If you follow the NBA, you know the name Russell Westbrook.
If you follow sports in general, you likely know, or have at least heard, the name Russell Westbrook.
This season, in the extended absence of teammate Kevin Durant, the 26 year-old point guard for the Oklahoma City Thunder has gone from perennial All-Star to new heights, becoming arguably the most dynamic player in the entire NBA.
Much of his success can be attributed to the absence of Durant, as the Thunder rely more heavily upon Westbrook without a definitive secondary scoring threat in the lineup. This, though, also works to point out Westbrook’s importance to the Thunder, as exemplified by Oklahoma City going 4-10 over a 14-game span with both Durant and Westbrook out of the lineup.
In the only other game Westbrook missed this season, the Thunder defeated the Los Angeles Lakers, giving the team a 5-10 record in games without Westbrook. With Westbrook in the lineup, the Thunder are 35-20. Though a smaller sample size, it appears clear that the Thunder are a much better team when Russell Westbrook is in the lineup.
With Westbrook and Durant both in the lineup this season, the Thunder have gone 18-9, proving that Durant is an important asset to the team, and the team would be better off with both men healthy, than having to rely on just Westbrook for the majority of the season. But, even more so, this strengthens the case for Westbrook to be voted the NBA’s Most Valuable Player this season. The fact that even without their secondary scoring threat the Thunder are still in position to make the playoffs, proves just how important Westbrook’s presence on the court truly is for Oklahoma City.
And in all of this, not once yet have his personal statistics even come into the conversation. Simply his presence on the court makes the Thunder a better team, and that is what an MVP is- the player who is the most valuable to his team, which is exactly what Westbrook has been this season.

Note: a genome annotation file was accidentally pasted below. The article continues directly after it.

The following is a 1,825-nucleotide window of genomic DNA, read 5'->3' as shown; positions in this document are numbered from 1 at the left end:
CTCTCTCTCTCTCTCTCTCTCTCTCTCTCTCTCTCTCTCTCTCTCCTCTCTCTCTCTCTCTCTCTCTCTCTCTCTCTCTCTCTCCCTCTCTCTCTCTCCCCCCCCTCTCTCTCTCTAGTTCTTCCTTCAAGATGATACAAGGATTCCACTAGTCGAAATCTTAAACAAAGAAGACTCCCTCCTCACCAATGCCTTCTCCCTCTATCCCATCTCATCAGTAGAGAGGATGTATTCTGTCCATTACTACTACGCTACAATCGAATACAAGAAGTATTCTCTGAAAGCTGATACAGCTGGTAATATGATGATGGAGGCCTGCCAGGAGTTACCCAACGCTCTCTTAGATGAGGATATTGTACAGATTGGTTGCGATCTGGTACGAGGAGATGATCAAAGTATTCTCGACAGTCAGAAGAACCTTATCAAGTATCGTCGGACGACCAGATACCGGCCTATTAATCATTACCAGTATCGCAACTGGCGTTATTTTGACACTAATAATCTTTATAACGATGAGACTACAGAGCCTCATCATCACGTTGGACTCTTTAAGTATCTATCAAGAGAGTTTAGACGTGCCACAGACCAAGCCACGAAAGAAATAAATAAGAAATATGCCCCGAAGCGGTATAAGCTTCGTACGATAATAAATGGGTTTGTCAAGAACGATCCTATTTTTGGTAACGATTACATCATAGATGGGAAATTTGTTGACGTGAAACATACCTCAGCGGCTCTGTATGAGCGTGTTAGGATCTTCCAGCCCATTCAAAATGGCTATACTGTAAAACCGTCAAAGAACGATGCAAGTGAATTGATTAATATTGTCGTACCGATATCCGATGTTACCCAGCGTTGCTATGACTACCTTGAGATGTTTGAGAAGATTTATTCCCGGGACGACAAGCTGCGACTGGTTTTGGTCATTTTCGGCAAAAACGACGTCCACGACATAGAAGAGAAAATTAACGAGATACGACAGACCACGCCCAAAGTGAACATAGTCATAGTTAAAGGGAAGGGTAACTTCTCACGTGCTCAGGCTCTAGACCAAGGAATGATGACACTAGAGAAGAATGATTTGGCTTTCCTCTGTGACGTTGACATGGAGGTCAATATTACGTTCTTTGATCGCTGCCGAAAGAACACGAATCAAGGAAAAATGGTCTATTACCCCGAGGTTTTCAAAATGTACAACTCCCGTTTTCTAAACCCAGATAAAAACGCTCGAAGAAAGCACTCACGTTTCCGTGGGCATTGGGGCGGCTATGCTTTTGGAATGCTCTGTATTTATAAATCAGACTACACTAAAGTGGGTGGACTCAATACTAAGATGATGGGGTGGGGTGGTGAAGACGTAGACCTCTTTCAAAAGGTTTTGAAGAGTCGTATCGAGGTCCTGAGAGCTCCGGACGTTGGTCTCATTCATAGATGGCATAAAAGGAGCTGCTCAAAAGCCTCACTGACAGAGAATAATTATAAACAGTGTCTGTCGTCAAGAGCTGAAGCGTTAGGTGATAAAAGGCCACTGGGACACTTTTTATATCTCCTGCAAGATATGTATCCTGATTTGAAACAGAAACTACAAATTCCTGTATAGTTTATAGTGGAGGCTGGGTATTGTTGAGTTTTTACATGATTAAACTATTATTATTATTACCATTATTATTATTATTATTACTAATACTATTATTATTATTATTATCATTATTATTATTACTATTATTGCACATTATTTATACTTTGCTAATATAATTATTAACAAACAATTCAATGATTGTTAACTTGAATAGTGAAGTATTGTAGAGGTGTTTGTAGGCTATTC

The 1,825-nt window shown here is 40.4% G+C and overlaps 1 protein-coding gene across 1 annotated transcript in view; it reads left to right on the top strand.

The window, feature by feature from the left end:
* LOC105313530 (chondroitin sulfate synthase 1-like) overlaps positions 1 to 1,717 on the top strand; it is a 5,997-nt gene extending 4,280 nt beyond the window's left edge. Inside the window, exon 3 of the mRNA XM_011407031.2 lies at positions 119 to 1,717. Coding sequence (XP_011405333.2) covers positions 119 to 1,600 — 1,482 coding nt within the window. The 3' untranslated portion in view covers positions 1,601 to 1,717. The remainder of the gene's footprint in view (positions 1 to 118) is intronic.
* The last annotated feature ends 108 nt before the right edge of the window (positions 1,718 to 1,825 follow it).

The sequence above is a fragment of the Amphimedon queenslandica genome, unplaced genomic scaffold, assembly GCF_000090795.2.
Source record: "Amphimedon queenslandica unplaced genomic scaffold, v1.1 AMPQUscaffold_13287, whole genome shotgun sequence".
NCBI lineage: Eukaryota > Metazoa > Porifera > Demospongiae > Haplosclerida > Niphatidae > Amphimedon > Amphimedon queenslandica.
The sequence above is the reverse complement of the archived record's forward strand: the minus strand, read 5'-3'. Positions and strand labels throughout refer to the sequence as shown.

Now, before we get into Westbrook’s statistics, let’s discuss the two most commonly mentioned names, alongside Westbrook’s, in the MVP race: James Harden and Stephen Curry.
Harden of the Houston Rockets, like Westbrook, has almost single-handedly guided his team to success this season in the wake of injuries to key contributors. The Rockets have been without center Dwight Howard for much of the season, and yet the team has not lost stride, with Harden and players like Trevor Ariza and Donatas Motiejunas pulling things together to make the Rockets winners this season.
Currently seated in 3rd place in the Western Conference, the Rockets are comfortably in the playoff picture and would have to suffer a catastrophic collapse to close the season for them to miss the playoffs. Through Harden’s offensive leadership, the Rockets have been able to band together as a team to find a winning strategy. In this, and his personal, statistical accomplishments this season, Harden is certainly in the discussion when it comes to candidates for the MVP.
Curry of the Golden State Warriors, like Westbrook and Harden, deserves to have his name mentioned in discussion about the NBA MVP. He has enjoyed a superb statistical season, helped the Warriors to first place in the Western Conference, and given them the opportunity to enter the playoffs with the NBA’s best record. The Warriors have only lost 13 games to this point in the season, and a large degree of that success can be placed squarely upon the shoulders of Steph Curry.